• Year of manufacture 
  • Car type 
  • Chassis number 
  • Engine number 
  • Lot number 
  • Drive 
  • Condition 
  • Exterior brand colour 
    Royal Blue
  • Location
  • Exterior colour 
  • Gearbox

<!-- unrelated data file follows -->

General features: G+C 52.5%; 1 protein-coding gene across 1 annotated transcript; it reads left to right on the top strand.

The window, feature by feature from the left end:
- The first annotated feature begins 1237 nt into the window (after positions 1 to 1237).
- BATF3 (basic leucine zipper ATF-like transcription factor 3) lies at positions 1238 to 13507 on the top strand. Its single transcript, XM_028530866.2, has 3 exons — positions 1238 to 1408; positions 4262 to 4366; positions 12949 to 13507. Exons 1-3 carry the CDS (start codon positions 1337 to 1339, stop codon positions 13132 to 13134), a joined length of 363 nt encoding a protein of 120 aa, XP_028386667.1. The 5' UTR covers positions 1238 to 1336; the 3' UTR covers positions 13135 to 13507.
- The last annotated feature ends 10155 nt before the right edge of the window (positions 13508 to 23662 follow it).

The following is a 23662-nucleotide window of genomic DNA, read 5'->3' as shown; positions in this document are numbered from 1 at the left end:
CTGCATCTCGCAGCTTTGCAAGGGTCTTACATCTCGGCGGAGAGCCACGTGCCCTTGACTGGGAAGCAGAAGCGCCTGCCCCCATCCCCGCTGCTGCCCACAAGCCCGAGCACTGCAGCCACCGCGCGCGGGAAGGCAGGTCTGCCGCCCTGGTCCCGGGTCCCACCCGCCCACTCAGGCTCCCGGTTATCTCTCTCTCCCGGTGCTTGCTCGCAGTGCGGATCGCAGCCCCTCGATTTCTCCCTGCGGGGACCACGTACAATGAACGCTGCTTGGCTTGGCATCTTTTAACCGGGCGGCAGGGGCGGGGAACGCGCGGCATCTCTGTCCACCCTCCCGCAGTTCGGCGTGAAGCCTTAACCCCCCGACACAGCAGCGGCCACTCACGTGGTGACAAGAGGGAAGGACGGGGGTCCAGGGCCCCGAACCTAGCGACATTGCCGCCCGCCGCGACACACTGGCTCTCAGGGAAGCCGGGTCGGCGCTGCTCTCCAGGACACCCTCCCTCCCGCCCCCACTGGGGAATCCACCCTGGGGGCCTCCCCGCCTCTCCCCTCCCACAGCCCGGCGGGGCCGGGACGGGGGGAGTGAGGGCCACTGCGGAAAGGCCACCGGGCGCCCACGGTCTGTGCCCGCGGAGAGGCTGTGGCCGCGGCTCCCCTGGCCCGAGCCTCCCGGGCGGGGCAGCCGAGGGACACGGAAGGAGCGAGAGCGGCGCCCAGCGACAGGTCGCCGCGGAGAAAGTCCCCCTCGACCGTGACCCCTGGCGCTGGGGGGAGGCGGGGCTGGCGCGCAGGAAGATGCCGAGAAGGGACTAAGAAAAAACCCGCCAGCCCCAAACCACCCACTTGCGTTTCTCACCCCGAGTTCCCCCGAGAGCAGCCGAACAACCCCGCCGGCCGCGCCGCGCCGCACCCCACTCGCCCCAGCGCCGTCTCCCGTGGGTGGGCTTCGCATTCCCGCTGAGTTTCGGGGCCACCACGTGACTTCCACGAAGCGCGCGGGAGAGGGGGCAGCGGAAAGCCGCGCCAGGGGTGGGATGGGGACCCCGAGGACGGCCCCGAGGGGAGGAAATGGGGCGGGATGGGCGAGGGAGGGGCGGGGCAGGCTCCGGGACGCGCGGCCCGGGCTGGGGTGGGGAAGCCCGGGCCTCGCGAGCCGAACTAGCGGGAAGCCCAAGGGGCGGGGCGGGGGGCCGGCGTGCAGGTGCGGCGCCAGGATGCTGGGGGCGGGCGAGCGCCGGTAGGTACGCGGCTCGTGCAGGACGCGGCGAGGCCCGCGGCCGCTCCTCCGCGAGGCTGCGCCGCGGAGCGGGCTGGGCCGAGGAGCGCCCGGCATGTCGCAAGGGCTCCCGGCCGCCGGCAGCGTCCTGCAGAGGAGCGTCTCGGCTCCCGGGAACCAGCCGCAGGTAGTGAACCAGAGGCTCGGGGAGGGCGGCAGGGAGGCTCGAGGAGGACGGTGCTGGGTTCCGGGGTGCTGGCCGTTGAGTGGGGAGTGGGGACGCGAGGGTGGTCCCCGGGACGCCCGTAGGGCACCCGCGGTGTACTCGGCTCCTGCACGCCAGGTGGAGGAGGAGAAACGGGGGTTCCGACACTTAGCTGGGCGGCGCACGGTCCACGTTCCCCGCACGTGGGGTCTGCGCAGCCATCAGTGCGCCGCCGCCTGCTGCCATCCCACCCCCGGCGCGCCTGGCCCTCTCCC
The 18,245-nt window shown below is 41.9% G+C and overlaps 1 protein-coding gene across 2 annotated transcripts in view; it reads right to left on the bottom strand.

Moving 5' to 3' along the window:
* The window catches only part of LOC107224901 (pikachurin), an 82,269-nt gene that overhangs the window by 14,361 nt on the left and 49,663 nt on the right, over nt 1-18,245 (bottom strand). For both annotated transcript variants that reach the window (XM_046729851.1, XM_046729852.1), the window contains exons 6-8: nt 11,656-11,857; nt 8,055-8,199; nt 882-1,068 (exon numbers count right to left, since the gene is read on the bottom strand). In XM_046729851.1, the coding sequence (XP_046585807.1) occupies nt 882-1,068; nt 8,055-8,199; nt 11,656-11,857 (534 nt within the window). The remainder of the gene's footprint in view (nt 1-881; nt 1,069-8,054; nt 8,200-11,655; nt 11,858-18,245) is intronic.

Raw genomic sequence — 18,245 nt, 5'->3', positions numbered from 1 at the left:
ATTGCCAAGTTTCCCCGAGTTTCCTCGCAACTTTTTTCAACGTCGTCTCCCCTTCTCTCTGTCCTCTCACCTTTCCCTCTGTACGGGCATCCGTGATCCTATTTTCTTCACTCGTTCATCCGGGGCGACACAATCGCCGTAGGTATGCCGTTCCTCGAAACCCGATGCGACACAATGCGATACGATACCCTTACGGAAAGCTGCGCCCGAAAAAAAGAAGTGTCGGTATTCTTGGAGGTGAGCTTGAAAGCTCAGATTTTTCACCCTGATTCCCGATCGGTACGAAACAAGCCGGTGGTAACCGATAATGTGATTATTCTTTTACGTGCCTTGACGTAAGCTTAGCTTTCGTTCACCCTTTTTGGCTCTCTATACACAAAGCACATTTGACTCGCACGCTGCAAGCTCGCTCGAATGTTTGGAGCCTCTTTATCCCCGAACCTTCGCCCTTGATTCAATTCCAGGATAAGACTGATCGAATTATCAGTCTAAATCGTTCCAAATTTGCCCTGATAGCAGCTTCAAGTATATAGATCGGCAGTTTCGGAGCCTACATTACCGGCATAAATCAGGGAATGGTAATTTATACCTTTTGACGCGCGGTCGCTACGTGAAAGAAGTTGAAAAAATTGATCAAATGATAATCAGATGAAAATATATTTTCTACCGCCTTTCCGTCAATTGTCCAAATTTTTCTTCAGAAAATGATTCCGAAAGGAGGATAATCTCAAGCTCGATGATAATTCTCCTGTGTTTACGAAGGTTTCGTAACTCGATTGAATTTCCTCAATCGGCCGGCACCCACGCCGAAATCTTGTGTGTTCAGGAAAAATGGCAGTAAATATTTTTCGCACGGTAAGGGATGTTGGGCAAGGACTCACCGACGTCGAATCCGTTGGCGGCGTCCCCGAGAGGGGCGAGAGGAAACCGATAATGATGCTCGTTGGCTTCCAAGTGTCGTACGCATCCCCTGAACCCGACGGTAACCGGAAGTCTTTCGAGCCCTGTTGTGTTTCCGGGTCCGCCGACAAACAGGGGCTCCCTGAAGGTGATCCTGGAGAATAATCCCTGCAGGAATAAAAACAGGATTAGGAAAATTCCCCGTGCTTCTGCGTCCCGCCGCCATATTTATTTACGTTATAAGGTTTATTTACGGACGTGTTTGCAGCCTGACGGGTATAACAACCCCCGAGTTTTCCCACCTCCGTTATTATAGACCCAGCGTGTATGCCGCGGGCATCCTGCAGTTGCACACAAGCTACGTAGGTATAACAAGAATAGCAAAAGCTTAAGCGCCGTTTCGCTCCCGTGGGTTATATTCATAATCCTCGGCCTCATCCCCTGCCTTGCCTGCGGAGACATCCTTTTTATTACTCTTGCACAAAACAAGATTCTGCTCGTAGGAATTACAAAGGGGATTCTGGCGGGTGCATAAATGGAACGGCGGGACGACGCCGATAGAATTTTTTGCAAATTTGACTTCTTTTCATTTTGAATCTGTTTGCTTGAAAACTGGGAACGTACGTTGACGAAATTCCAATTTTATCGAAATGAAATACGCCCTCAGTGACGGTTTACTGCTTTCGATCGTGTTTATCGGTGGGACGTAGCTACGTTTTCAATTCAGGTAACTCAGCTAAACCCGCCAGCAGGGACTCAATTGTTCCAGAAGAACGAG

First registered in May 1965 in Leighton Buzzard, Bedfordshire, this is a rareright-hand drive, manual gearbox example, wearing its original registration number and accompanied by its green logbook and copy of its original invoiceChassis 4424017 was the last DS19M Chapron made in 1965Subject of a 30,000-plus restoration in August 1997, with input and parts supplied from numerous marque specialistsIn total, just 1,365 Cabriolet d'Usines (factory convertibles) were officially built; there were c50 examples produced in right-hand drive, with probably less than 10 surviving todayWhile a few European coach-builders offered cabriolet Citroen DSs, it was the conversion work of Henri Chapron that was considered the most stylish and elegantAt twice the price of the saloon, the DS cabriolet needed to be specialThis car has formed part of a large collection with little or no use. An element of recommissioning is to be expected to return it to the road once againJust as it had done 21 years previously with the revolutionary 'Traction Avant', Citron stunned the world again in 1955 with the launch of the strikingly styled 'DS'. Beneath the shark-like newcomer's aerodynamically efficient, low-drag bodyshell there was all-independent, self-levelling, hydro-pneumatic suspension; plus, power-operated brakes, clutch, and steering. No European car would match the DS's ride quality for several years, the fundamental soundness of Citron's ahead-of-its-time hydro-pneumatic suspension being demonstrated by its survival in present-day top-of-the-range models. The DS's original 1,911cc, overhead-valve, long-stroke engine was replaced in 1966 by a short-stroke 1,985cc unit, also available in 2,175cc and 2,347cc capacities, while other DS developments included a restyled front end, swivelling headlights, fuel injection, and a five-speed gearbox.Other models offered alongside the original DS were the ID (a simplified, cheaper version), the cavernous Safari estate, and the two-door Dcapotable (convertible), the latter boasting coachwork by Henri Chapron. (Chapron's first convertibles had been produced independently of Citron, but the factory eventually gave the project its blessing). Despite a much-reduced demand for bespoke coachwork after WW2, Chapron survived thanks to his exemplary creations for Delahaye, Talbot and Salmson, switching to offering bespoke versions of unitary construction models when motor manufacturers began to abandon the traditional separate chassis frame. The arrival of the Citron DS in 1955 presented Chapron with a fresh opportunity that would result in his name being forever linked with this remarkable car.Citron's own Dcapotables were built on the longer, stronger chassis of the ID Break (Estate) but the model was never produced in England, where Citron's right-hand drive cars were assembled at its Slough factory up to 1966. In total, 1,365 'usine' (factory) convertibles were made with either the DS19 or DS21 engine between 1960 and 1971, while Chapron built a further 389 of his own, the last in 1973.Built in 1964, this DS19M (for Mcanique, indicating a manual gearbox) Dcapotable (body/shell number: 0013001220) is a right-hand drive model, a particular specification for the British market, promoted as the model with the slightly uprated DW engine. It has the original-style front end pre-dating the revised version introduced in 1967.The car was first registered in May 1965 in Leighton Buzzard, Bedfordshire and wenton to have six owners up until 1976, when it was taken off the road with a view to some bodywork restoration. The story goes that this was started but not finished. The car spent most of the 1980s and 1990s sat in the Citron dealers in Llandudno, North Wales, in the ownership of the parts manager Mr David Williams. In early 1997 the dealership closed, soMr Williams offered the car for sale, still in need of restoration andin April 1997, the car, complete and running, was bought by Mr Tony Stokoe. The odometer reading was 48,221 miles and was believed correct given how genuine and mechanically sound the car was. In August 1997, Mr Stokoe set about commissioning a thorough restoration of the car, documented with photos on a CD-ROM, employing Citron specialist Installation Services of Oswestry to remedy the bodywork and hood, painting the car Royal Blue (AC.619), an original DS Chapron colour.Andrew Brodie of Brodie Engineering, London worked as a consultant on the project and supplied many Chapron parts and specialist trim items. Likewise, Graham Lange at the Oxford French Car Company provided many early DS parts. The car was stripped, repaired, and welded with new and correct panels fitted as appropriate, with all mechanical components being overhauled. The seats, trim and hood all were all renewed with the correct materials.This beautiful DS is now ready for a new owner but will require a small amount of recommissioning due to being stored. A real opportunity to acquire a verydesirable car knowing all the major work has been already carried out.In recent years, this carhas formed part of a large collection and as such has received little or no use and an element of recommissioning is to be expected to return it to the road once again. Your inspection pre-sale is welcomed and encouraged to appreciate the potential of this rarely offered motor car.You can now book a one-to-one appointment (up to one hour) to view this lot at our central location between 16thand 30thJuly. Please contact Joeon 07779 082707/[email protected] to secure your appointment or to discuss the car in more detail.The health and safety of both our customers and team remain the utmost priority, we are therefore operating to strict COVID-19 guidelines and full instructions for arrival and inspection protocols will be given when making your appointment.